Open Data movements are about getting governments to open up their data sets in accessible electronic formats for citizens to use as they see fit. This allows people to render the data more widely understandable and readable, and to combine data in fruitful ways. I’ll leave further explanation as links: Three Laws of Open Data, 8 Principles of Open Government Data, and Creating Effective Open Government Portals.
In Ontario, Ottawa and London have strong Open Data movements. Here in Waterloo Region, despite the high-profile technology focus and the proliferation of Blackberries, we don’t yet have one. I’m hoping to fix that, perhaps in time to have some impact on the upcoming municipal elections.
Anyone who is interested in helping to build Open Data Waterloo Region — to advocate for and to use local government data to improve our community — is invited to an informal organizational meeting this Thursday in Waterloo. (See the Facebook event listing if you like.) Whether or not you can make it, you are welcome to join the Facebook group to show your support and stay updated on progress. Please direct people who may be interested to this post.
Thursday, September 9, 6pm – 8pm.
Huether Hotel – the BarleyWorks operations room (2nd floor of BarleyWorks)
59 King St N (at Princess St), Waterloo, ON
(Google Maps link. Note that getting there requires traversing several flights of stairs.)
Many people will volunteer that taking transit or eating locally is a good thing to do. But yet, people do not undertake sacrifices in droves to make “right” choices, unless there is no alternative. If we aim to change the choices people make, it helps to have a good way of thinking about the decision-making process. Here’s my way, which I find useful as a general conceptual framework:
People generally follow the path of least resistance given their situation and reject other paths due to higher barriers to entry. Moreover, the pool of resources for overcoming barriers is limited.
To be more precise, what matters is the perceived resistance and barriers.* We can be influenced by culture or limited information to perceive a choice as being more or less difficult. Though I think it takes a great deal of culture to get us to willingly refrain from littering, or to get us to recycle — and even then, we need those options to be easy.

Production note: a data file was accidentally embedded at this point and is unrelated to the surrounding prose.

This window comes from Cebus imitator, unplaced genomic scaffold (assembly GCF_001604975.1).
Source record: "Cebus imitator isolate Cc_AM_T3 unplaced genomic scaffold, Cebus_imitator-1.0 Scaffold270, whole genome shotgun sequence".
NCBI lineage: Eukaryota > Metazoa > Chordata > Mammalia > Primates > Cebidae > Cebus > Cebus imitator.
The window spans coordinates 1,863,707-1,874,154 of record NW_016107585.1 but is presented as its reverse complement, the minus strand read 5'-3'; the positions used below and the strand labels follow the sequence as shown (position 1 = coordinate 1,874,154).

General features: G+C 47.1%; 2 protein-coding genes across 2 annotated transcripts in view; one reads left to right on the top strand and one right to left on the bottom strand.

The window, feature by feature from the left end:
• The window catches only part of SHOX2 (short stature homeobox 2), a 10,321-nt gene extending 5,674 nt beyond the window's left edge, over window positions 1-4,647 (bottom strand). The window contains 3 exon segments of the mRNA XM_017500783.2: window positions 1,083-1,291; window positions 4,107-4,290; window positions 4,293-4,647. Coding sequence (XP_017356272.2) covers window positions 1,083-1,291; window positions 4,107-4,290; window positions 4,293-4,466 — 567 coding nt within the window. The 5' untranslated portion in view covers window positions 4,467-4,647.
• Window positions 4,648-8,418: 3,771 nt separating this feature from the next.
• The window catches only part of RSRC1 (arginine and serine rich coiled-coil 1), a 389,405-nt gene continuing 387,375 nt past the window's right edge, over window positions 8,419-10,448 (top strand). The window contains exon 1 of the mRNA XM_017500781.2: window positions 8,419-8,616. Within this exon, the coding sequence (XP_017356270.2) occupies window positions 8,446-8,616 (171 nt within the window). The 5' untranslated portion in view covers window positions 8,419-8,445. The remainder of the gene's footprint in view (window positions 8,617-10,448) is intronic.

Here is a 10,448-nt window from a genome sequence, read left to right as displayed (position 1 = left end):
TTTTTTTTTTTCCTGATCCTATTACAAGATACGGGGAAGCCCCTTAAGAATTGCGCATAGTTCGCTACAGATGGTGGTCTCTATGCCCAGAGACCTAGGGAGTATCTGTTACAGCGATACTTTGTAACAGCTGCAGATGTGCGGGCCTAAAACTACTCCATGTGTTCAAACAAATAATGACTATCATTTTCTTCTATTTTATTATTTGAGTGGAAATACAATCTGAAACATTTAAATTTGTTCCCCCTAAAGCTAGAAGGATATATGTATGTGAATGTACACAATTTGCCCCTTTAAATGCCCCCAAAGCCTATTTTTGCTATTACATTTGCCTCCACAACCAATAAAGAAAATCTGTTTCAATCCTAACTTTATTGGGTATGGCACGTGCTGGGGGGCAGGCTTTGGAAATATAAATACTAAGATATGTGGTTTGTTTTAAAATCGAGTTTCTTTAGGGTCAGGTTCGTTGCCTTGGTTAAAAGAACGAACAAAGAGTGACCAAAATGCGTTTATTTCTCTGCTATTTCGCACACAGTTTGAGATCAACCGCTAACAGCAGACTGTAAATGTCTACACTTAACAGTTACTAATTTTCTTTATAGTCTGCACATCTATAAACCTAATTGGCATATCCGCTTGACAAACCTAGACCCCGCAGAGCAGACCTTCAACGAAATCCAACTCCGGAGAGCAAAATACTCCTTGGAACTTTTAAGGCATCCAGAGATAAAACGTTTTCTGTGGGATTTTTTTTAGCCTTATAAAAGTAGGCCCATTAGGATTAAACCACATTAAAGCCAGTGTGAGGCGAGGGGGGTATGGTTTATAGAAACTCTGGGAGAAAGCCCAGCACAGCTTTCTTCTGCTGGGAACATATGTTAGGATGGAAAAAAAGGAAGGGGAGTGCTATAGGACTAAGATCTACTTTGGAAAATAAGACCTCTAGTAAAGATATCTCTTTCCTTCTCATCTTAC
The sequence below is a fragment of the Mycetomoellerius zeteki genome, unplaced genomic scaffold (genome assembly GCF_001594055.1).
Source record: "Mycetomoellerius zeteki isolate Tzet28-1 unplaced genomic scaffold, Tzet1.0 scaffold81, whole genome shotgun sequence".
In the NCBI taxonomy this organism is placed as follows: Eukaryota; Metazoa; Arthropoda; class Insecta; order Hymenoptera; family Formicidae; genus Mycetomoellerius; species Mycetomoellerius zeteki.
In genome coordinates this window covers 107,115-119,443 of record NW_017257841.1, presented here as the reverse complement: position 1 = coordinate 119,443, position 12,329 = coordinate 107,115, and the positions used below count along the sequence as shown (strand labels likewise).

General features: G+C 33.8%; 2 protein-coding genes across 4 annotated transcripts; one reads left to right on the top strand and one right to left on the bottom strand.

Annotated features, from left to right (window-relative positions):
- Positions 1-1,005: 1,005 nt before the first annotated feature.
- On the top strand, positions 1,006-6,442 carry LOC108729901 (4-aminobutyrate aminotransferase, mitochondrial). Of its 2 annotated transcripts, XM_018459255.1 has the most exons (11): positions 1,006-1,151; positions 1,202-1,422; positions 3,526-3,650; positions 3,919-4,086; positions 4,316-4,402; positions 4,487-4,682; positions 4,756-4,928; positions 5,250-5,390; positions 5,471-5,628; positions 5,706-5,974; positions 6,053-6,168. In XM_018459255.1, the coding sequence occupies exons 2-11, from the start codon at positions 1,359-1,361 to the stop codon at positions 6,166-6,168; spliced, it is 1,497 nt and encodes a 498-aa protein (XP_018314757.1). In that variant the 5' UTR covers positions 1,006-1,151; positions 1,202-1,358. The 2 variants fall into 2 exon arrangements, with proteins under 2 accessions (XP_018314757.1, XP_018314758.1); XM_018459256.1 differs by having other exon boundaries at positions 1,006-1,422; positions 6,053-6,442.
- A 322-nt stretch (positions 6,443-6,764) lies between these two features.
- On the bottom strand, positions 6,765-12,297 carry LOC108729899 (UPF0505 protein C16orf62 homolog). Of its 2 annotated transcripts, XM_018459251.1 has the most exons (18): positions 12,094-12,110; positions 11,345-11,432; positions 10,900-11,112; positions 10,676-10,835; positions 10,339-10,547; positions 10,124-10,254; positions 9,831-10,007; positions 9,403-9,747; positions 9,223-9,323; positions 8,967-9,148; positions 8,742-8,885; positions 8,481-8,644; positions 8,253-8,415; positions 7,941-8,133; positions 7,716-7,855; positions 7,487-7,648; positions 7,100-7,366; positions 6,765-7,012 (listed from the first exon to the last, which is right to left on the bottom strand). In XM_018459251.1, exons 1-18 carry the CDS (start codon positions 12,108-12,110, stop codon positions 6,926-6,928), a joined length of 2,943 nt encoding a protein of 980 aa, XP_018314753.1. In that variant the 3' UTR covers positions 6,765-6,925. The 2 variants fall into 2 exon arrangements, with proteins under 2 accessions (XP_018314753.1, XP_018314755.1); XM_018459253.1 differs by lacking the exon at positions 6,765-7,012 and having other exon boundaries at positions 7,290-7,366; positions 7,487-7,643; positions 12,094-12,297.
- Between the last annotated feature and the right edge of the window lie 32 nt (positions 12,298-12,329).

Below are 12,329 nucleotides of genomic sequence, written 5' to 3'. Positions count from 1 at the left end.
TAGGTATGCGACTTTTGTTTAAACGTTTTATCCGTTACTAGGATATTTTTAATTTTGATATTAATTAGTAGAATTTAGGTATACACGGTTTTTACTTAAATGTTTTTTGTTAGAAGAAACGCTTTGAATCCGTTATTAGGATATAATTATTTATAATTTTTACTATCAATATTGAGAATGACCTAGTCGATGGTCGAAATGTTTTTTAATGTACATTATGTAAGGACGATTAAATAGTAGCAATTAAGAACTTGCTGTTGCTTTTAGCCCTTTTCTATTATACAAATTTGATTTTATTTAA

Barriers to entry are anything that comes between the path of least resistance (or between no choice) and another choice. These could be a lack of information, difficulty of usage, discomfort of use, price, how long something takes, etc. — and there is both commonality and individual variation in the factors. The current path of least resistance may well have had its own barriers to entry.
Take the example of driving. At some point, the motorist had to learn to drive and had to buy and register a car. Following the framework suggests that overcoming those barriers actually was the path of least resistance, e.g. lacking a car severely restricted mobility. But once the car is in your driveway, the barriers to entry are few: the perceived marginal cost of gas/maintenance/depreciation (low), the price of parking (generally free), the price of the roads (generally free), and congestion to face (now we might be getting somewhere).
The view offers some specific guidance to changing choices:
Remove barriers to entry: provide frequent transit service for which one doesn’t need a schedule, let people use their cell phones or credit cards to get on transit, eliminate marginal costs through universal passes, get rid of helmet laws for cycling, make available bicycles that are easy to use in all conditions.
Put up barriers to entry: increase congestion, increase (or make more obvious) the marginal cost of driving — motorists won’t take into account the costs of highway infrastructure or parking if they’re never faced with them. Make roadways more narrow, thus decreasing the speed of least resistance (instead of hoping that speed limits will work).
Take advantage of the barriers that already occur, such as the large initial barriers to driving. Provide sufficiently good alternatives to car ownership — transit, cycling, walking, carshare — that it simply never makes sense to take the plunge and buy a car, and maybe not even to get a driver’s license. It’s much harder to get people not to use the car they own than it is to get people to continue not owning one.
Demolish false perceptions of barriers to entry, through education, good information and maps, and marketing.
The overwhelming implication of the perspective is this: to change people’s decisions, focus less on convincing and more on making the choice easy. Instead of attributing choices to something intrinsic about the person, or blaming the person for not doing enough, start changing the path of least resistance.